StrongSwan based IPsec VPN using certificates and pre shared key on Ubuntu 16.04
In this article, our focus is on the open source implementation of the IPsec protocol. The security of the network layer is ensured by using the IPsec protocol which consists of following two components.
- Authentication Header (AH)
- Encapsulating Security Payload (ESP)
Packet integrity and authentication is ensured by using AH, the ESP component provides confidentiality and security features. The open source implementation of IPsec, StrongSwan (Strong Secure WAN), is a well-known tool which supports both versions of internet key exchange (IKE v1/2)/. Key sharing or internet key exchange is part of the IPSec VPN (virtual private network). The IKE mechanism is used to share the key between two parties for encryption of data in the ESP protocol. Encryption & integrity algorithms (such as AES,SHA etc) of OpenSSL and crypto libraries are used during IKE step. However, the Linux kernel implementation of security algorithm is used in the main part of IPSec (ESP & AH). Strongswan.
- Support for Pre-shared key based authentication.
- Certificates in X.509 format are supported for authentication.
- A single daemon which supports both IKE v1/v2.
- Third parties plugins and libraries can be easily integrated.
- Hardware token are supported by using the openSC project.
Gateway-to-Gateway and Road warrior VPN are supported by strongswan. Network traffic is encrypted or decrypted at gateway devices of an organization in a site-to-site vpn. However, a second secure channel is established from the gateway device to end user/client machine.
In this article, the strongSwan tool will be installed on Ubuntu 16.04 (LTS), I will show the integration of OpenSC for hardware tokens and finally the creation of a gateway-to-gateway tunnel using a pre-shared key and x.509 certificates. Hardware tokens or Hardware Security Modules (HSM) such as USB and smart cards can be used with strongswan to store the cryptographic keys (public & private ) and certificates. Hardware token support in strongswan is provided using OpenSC (set of tools & libraries), an open source project. PKCS#15 based file structure and access of smart card using PKCS#11 API is provided by the OpenSC tool as well. The following smart cards are supported by openSC.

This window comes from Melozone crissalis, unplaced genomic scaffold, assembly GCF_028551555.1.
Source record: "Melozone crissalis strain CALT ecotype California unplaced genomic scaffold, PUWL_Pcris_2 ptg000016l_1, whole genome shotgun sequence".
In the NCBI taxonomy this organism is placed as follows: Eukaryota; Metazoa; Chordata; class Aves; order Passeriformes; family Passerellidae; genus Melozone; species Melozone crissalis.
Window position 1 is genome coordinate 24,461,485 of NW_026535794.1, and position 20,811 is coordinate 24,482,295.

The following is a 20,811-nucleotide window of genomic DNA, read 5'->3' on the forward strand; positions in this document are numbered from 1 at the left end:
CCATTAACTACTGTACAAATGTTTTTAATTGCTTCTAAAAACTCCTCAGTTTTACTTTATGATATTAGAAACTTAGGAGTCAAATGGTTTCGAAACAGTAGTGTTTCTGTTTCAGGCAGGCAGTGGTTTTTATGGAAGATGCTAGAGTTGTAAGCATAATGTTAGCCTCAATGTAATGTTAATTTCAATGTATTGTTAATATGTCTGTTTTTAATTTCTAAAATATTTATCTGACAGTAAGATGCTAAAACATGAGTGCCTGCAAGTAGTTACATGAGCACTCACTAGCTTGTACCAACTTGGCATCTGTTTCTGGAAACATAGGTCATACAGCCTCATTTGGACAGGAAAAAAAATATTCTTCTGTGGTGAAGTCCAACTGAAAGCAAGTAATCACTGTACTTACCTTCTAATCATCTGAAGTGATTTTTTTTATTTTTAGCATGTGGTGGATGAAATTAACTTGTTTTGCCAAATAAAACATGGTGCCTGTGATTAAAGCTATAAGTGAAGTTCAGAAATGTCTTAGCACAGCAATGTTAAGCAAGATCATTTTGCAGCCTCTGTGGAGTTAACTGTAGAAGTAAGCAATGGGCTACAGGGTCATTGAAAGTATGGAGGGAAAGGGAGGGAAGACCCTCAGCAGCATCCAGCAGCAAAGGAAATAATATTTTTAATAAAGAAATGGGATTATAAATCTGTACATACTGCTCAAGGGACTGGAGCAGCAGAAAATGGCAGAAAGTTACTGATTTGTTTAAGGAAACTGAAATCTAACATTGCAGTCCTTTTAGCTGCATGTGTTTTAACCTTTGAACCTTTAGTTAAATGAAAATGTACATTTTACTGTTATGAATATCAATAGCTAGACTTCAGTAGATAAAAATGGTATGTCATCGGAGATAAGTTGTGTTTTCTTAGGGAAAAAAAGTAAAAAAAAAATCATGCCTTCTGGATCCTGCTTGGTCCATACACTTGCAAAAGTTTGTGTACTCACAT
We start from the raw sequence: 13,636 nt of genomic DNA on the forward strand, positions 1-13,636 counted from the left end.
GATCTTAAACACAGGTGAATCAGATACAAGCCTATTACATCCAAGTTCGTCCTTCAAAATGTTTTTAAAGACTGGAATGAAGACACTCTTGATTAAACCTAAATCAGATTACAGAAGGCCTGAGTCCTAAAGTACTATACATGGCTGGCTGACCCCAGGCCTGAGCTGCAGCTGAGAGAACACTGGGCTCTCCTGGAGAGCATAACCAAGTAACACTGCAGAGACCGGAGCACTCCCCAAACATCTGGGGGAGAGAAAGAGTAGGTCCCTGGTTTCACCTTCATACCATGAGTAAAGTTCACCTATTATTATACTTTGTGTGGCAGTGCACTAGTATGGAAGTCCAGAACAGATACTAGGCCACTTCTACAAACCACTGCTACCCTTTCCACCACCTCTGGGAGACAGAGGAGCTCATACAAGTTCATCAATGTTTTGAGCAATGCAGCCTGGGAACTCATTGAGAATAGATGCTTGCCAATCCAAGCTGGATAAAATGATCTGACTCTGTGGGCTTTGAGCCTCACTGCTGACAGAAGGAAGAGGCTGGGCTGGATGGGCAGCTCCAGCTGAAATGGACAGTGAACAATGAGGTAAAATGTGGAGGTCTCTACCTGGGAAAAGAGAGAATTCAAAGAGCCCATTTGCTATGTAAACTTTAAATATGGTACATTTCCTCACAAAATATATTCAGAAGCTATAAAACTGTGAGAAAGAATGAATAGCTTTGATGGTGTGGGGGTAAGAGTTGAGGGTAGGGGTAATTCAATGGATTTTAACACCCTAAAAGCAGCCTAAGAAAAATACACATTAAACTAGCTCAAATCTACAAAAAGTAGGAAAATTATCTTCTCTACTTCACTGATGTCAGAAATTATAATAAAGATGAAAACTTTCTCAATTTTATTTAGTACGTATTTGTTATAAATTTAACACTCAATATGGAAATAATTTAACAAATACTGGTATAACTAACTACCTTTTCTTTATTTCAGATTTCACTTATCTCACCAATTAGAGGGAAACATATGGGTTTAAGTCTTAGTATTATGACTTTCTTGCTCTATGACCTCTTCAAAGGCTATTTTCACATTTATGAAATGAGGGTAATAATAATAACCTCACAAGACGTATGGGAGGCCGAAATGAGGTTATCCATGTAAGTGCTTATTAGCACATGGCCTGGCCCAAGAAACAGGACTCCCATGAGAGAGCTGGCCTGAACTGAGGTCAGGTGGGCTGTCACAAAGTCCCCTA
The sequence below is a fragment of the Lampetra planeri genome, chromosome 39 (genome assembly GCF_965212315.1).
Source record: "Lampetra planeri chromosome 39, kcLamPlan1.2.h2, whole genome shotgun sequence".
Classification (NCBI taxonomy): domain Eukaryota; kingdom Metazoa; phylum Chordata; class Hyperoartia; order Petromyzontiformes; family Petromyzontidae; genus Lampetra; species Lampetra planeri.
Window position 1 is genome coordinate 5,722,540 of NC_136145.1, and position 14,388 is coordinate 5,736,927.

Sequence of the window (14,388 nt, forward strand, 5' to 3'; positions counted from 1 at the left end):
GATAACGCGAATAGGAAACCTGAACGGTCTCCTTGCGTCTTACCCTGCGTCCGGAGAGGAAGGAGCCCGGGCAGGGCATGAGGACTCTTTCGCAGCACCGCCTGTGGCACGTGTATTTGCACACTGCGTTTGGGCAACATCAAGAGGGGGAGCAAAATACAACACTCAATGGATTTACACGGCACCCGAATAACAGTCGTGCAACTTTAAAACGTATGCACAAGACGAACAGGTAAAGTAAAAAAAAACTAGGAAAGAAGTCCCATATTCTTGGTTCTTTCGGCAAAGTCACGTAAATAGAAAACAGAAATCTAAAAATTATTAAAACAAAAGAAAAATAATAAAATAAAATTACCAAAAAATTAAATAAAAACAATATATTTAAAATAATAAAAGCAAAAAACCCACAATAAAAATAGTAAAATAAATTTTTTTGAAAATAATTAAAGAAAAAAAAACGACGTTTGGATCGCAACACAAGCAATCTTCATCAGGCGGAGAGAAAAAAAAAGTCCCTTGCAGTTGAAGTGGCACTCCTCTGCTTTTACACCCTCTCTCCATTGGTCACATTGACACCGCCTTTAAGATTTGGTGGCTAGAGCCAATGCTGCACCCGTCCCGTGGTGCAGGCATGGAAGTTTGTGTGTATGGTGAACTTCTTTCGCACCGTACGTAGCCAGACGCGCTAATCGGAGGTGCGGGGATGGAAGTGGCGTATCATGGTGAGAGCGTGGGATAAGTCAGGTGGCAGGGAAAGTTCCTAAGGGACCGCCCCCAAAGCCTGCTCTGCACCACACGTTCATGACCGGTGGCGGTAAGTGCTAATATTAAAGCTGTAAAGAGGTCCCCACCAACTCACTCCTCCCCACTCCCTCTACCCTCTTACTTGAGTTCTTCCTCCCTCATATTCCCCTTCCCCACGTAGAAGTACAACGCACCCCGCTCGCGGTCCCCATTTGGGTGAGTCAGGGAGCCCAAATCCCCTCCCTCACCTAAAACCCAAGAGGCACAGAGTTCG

Strongswan installation (binary and source code)
Binary packages (deb/rpm ) of strongswan are available in almost all widely used Linux distributions. The installation of strongswan by using binary and source code (with desired features) will be comprehensively explained in this article.
The binary package of strongswan can be installed by using the following command on Ubuntu 16.04 LTS.
aptitude install strongswan
The available strongswan plugins in the Ubuntu repository are shown below.
After installation on Ubuntu platform, the configuration files & folders (ipsec.conf, ipsec.secrets, ipsec.d,strongswan.conf, strongswan.d) are stored in the /etc directory.
Strongswan compilation using source
- Opensc (for the support of HSM in the strongswan).
- PC/SC (It is required for smart card reader support on Ubuntu platform).
- GMP Library (required for mathematical operation in strongswan).
- OpenSSL tool (well known implementation of cryptography algorithms such as AES,SHA1).
- PKCS (Public key cryptograph standards) 1,7,8,11,12.
In this article, the PCSC-Lite tool will be installed along opensc on the Ubuntu platform to add support for smart card readers. PCSC-Lite is recommended for CCID readers.
Run following commands to install the pre-requisite software before we start the compilation of strongswan.
1. Opensc Installation
aptitude install opensc
2. GMP library installation
aptitude install libgmp10
Install development library of GMP.
aptitude install libgmp-dev
OpenSSL libcrypto is installed by using following command.
apt-get install libssl-dev
Go to the /usr/src/ folder and download the latest release of strongswan by using the wget command.
Extract the compressed file and go inside the extracted folder to run configure script.
tar –xzf strongswan-5.5.0.tar.gz
Run the configure script to check the dependencies of strongswan. HSM support is already enabled in the latest version fo strongswan as shown below.
Run the configure script, use prefix /usr/local and enable openssl support.
./configure --prefix=/usr/local --enable-openssl
The following snapshot shows that no error has been generated by the configure script as all required dependencies were already installed on the system.
Run the following two commands to compile and install strongswan under /usr/local directory.
The compilation and installation of strongswan on the Ubuntu platform is complete, several configuration files (strongswan.conf, ipsec.conf and ipsec.secrets) and folders (strongswan.d,ipsec.d) are copied under /usr/local/etc path. The configuration ofthe VPN policy is placed in the ipsec.conf file and confidential secrets are stored in the ipsec.secrets file. Strongswan plugin configuration is stored in the strongswan.d directory.